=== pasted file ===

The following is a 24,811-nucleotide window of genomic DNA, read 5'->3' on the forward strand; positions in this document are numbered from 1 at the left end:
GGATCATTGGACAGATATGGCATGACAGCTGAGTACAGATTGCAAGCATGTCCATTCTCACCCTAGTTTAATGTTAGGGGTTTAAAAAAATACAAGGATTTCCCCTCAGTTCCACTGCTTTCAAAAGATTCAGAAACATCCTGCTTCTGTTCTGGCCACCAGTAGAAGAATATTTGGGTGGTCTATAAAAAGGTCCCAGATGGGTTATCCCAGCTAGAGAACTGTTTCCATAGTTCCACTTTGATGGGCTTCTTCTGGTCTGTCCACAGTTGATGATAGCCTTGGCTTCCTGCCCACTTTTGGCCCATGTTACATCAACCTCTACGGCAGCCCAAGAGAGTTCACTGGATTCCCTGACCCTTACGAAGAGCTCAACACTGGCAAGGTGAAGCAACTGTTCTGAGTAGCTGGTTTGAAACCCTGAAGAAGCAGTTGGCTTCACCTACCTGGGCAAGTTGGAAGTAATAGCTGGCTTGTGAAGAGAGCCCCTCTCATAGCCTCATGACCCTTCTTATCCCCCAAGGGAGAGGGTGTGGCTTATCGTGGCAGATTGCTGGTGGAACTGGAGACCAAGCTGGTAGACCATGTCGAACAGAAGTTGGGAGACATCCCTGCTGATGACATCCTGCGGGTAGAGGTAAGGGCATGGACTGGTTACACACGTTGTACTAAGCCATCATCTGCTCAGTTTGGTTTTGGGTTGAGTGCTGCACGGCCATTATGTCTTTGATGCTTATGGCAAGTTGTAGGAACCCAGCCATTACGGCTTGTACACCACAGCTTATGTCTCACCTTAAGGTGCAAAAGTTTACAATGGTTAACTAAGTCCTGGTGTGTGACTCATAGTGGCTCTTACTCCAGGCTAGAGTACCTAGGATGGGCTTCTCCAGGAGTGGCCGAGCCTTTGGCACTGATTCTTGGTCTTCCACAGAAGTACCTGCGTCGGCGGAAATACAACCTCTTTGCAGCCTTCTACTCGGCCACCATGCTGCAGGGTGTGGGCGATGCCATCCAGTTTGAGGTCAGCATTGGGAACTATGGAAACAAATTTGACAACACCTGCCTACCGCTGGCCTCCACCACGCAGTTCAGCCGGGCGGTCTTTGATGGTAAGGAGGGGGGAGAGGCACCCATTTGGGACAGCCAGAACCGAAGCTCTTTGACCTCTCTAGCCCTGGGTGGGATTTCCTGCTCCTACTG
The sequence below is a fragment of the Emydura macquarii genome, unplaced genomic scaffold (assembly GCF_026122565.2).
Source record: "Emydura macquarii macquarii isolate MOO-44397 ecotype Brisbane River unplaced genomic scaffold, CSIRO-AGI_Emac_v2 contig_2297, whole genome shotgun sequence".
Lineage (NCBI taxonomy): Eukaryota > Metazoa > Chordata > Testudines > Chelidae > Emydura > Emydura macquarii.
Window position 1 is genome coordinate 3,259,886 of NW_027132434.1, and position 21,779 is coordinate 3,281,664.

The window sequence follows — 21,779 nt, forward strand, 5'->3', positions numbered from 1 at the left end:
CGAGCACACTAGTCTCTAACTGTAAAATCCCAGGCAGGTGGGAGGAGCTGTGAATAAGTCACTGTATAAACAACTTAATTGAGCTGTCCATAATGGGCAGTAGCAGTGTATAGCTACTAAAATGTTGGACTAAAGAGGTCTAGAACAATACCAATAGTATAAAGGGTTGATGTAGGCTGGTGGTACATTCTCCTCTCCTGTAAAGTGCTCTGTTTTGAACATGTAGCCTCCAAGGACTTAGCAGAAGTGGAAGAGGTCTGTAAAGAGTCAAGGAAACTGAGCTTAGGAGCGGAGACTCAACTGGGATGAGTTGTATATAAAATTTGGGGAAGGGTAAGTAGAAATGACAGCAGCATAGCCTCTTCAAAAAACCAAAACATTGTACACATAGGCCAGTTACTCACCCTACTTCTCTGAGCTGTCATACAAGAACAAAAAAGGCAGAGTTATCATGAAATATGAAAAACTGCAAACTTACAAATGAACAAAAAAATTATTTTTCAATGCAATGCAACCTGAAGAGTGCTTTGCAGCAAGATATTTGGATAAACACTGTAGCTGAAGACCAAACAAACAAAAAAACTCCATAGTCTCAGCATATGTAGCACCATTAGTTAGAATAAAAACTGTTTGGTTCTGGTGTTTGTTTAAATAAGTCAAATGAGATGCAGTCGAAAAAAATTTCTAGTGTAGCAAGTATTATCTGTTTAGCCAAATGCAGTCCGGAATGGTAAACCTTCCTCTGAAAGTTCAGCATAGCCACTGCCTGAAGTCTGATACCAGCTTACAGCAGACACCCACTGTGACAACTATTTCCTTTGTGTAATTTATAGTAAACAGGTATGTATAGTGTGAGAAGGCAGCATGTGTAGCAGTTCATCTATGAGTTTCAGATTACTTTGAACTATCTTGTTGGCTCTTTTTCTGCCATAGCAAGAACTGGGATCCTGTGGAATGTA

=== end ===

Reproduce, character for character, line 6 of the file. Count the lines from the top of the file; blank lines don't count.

Window position 1 is genome coordinate 3,259,886 of NW_027132434.1, and position 21,779 is coordinate 3,281,664.